Monday 23 July 2012


Every time my husband and I go to dinner there is a pause when the check/bill arrives as we know the battle over tipping with begin. It’s a cultural thing that is as ingrained in both of us as the side of the bed we sleep on (I’m on the left, always. He’s supposed to be on the right but never seems to stay there). The disagreement seems to spring from an American's tendency to over tip and the English’s preference for under tipping – they will describe this in a totally different way of course.

Let’s take us Yanks first. We tip 20% - in our restaurants - (obviously tipping varies greatly in different venues/service industries. Don't ask me about massage parlours. I don't know, and don't want to know). Or shall we say it’s heavily suggested that you leave nothing under 15% on the table when you get up to leave. I’ve known people that have been followed out of the restaurant when they’ve left below that amount and were harassed by the waiter to ascertain why their tip was lacking. Okay, brash move, and not one I ever had the balls for when I was a waitress. 

I will readily admit (to you anyway; my husband...maybe not) that in America we are heavily guilted into tipping no matter what the service; now, usually, the service is good as people there work for tips, hence, they know that the faster they bring the King his pasta, the wider Mamma’s wallet is going to open at the end of the meal. The difficulty comes in when the service is, well to be blunt, crap. As a nation we are so conditioned to put down a certain amount irregardless of the service, that to put down anything less leaves us riddled with guilt. Or me anyway; I'm a reformed Catholic, I guilt very easily.

How I see it, and the argument I always find myself whipping out when engaging in this debate with the hubby is that once you have worked in the service industry in any shape or form, your commiseration for those looking after you increases tenfold. The mere fact that someone has to pick up after me and my child in a restaurant – and let me tell you, The King can destroy a space faster than you can say his name – in my mind should be heavily rewarded. Not to mention, the hours are long, the pay is below average and most of these individuals are banking on a good tip at the end of the meal to make up for the fact that they will never be Michelle Pfeiffer - let's be honest, in NY or L.A the amount of wait staff that are really 'actors' is egregiously high.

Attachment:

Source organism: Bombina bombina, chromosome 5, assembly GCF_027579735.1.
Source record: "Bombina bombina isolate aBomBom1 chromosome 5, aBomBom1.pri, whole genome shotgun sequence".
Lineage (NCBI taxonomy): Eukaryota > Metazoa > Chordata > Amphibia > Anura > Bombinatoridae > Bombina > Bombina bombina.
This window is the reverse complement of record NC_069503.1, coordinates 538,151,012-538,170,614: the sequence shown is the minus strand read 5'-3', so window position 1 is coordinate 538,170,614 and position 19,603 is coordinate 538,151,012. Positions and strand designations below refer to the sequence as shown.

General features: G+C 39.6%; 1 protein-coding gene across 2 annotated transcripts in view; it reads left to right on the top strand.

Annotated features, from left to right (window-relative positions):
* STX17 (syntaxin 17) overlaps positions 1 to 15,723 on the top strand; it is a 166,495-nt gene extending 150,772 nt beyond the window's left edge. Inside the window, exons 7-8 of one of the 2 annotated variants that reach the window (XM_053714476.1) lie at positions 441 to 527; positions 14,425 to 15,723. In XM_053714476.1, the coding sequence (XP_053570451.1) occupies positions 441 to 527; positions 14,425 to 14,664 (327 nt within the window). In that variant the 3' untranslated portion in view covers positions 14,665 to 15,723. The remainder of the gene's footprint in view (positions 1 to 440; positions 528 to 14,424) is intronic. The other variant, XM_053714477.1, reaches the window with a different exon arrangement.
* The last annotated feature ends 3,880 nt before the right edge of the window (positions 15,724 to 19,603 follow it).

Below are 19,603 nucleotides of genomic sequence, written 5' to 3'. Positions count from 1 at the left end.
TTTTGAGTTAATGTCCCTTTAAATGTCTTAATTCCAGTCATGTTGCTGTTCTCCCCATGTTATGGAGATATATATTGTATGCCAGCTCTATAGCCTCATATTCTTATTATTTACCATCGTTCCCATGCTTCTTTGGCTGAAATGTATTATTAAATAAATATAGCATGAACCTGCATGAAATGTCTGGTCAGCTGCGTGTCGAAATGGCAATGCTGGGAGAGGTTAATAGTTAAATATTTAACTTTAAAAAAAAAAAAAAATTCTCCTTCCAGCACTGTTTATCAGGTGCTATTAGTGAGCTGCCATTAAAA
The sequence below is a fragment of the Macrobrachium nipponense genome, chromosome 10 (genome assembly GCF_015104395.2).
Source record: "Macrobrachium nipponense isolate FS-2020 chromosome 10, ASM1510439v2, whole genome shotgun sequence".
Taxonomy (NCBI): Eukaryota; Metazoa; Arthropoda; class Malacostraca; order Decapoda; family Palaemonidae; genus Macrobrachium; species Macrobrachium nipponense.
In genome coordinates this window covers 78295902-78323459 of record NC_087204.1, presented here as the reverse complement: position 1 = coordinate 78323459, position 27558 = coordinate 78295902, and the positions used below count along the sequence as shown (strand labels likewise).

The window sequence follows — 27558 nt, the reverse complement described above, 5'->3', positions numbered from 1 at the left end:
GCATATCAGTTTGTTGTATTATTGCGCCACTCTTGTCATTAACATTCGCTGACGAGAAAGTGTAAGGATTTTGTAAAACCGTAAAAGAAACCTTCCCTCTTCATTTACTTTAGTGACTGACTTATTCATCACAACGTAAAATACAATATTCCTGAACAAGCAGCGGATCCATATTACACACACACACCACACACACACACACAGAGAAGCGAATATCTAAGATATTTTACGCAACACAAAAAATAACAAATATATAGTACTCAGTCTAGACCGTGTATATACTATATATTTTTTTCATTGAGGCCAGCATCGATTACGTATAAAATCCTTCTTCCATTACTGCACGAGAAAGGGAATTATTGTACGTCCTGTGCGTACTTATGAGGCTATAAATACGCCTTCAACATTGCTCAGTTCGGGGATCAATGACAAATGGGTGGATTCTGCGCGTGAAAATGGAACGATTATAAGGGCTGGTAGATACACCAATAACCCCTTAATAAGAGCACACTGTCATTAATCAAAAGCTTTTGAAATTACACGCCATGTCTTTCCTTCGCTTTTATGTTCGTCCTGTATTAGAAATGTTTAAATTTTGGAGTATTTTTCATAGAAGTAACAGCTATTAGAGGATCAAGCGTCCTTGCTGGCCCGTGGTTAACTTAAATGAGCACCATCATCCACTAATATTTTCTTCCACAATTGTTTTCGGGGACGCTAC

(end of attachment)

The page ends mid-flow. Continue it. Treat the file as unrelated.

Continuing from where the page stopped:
In England (and on the continent) tipping falls into 10-12% range and people approach it in a much more begrudging manner. If the service isn’t there, they’re not tipping. Fine, I get that in principle. But oftentimes the waiters performance depends on other factors – the cook, the food, the business of the restaurant. I suppose if the waiter is sweating his ass (hopefully not in my food) off and running around like a lunatic, despite the food being late, I feel like you can’t entirely blame him and have to give him an E for effort. So oftentimes when my partner and I are out, there is that moment at the end of the meal where he is either trying to sneak coins off the table, or I’m trying to sneak them on. Don't even get me started on delivery men that deliver our groceries. That one starts all sorts of disagreements (my stock answer for that one. MOPED. RAIN. any delivery person in England deserves a tip).

The other problem I’m beginning to discover with tipping and my American genes, is that often times it feels like tipping is a never-ending activity. Merely walking into a hair salon means you are out twenty bucks by the time you tip the hair washer, the woman that brings you water, the person sweeping up the hair, your stylist. Not to mention when one checks into a hotel; and you thought the room rate was bad. By the end of the weekend, one feels like a mobster having to line their pockets with cash just to ensure that you’re not blackballed for under tipping. OY the pressure. Has it gotten out of hand, for sure. Do I leave less than 20% now that I live in England, my husband will delightfully tell you that often times yes. I suppose it's the case of 'when in Rome', tip less. 


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